That said, I foresee three ways that AMD survives as something other than a bunch of IP plus a major lawsuit victory. None of them are what I'd call highly likely; I was far more optimistic in the dark days before Opteron than I am now. But we do have to recognize that AMD has more customers than ever before and has had very few cancellations because all of those customers know that only AMD stands between them and Intel getting back up to 60% margins on the backs of truly monopolistic pricing.

Way one, which I put at very unlikely, calls for AMD's management to be more accurate in their forecasts than they have been for two years or so. They might just manage to trim the right costs and catch up in sales to get back in the black this year. Barcelona could be astonishingly good. Intel might develop hiccups allowing AMD to catch up. I will say this: if AMD does not break even in Q4 this year, I expect Ruiz to become an ex-CEO. A steady diet of unfulfilled forecasts is far worse than a diet of less optimistic but met goals.

Way two, which I think could happen, is for Fusion to work really well. I'm not talking about what they are shipping now; I mean the truly integrated products with CPU and GPU sharing memory resources as needed for best performance. The potential gains (if that all works out) are significant: cooler running products (no fans, lower power, lower TCO) where the performance gains from integration compensate for (at least mostly) CPU deficiencies. I don't really expect those to arrive until next year. If they do work, then AMD would have a substantial cost advantage in volume desktops and low power notebooks, and since those would be reasonably small to manufacture AMD would make a lot of money. Make no mistake, AMD overpaid for ATI, and has taken the write offs to reflect this, but if AMD did not own ATI today I would see almost no chance of company survival. If the performance gains are sufficient, AMD could also catch and pass Intel for gamers, but I think that is unrealistically optimistic. I'm sure Intel hasn't been sitting around just letting AMD catch up.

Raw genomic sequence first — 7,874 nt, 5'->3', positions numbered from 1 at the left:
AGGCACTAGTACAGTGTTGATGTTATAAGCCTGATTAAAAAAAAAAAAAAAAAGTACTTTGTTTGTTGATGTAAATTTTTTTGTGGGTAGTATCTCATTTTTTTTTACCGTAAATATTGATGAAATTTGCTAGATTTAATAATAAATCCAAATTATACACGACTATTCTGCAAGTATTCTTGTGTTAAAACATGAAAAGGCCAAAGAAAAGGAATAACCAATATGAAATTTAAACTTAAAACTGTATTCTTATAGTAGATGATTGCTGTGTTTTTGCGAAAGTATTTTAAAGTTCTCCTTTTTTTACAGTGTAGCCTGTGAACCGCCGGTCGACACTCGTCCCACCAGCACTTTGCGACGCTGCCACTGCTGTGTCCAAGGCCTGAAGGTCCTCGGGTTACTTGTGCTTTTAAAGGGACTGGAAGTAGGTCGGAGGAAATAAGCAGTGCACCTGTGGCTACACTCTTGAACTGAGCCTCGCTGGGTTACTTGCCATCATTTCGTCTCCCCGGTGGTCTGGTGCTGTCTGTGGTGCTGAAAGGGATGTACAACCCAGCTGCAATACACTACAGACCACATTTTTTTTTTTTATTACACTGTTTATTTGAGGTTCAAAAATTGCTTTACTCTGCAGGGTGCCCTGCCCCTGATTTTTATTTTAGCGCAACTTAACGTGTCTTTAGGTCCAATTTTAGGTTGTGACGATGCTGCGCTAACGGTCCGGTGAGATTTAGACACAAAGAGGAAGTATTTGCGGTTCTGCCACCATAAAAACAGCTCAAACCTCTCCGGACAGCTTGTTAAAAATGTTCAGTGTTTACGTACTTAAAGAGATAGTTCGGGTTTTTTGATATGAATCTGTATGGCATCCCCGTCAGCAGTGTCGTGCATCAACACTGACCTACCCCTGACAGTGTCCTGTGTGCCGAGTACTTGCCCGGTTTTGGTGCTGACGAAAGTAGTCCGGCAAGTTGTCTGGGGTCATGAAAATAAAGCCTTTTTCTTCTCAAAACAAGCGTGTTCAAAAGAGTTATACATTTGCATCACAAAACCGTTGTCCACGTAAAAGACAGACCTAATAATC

Way three, and this is a longshot, does come from acquisitions. I have no real idea what strategic goals Abu Dhabi has from their AMD investment, but if they really want to own a high tech company, they can guarantee AMD stays in business. I'm pretty sure that the reason AMD is nearer $6 than $4 a share right now is the Abu Dhabi capital. More likely to me (and this is just a thought) is that IBM may decide to get back into CPUs to better leverage their new string memory. Imagine putting ten times the cache memory plus RAM onto a CPU/GPU in a shared Fusion environment with a CPU that takes up less space than just the CPU does now. IBM is only making cell processors right now, and they are very specifically tasked. I think it possible that if IBM's string memory pans out as they say that IBM will decide to start making CPUs again through acquiring AMD. It would have to be far easier to integrate that memory into AMD than Intel CPUs, and it would be easier for IBM to buy AMD than to start designing general purpose CPUs again.

Given that AMD did reduce their losses, is finally shipping Barcelona, and has not lost any customers, I think it not impossible that AMD will return to break even in Q4 as they forecast; not likely, but not impossible. If Fusion works out, AMD could well make money in 2009 and for a while thereafter. But I would call any investment in AMD right now highly speculative.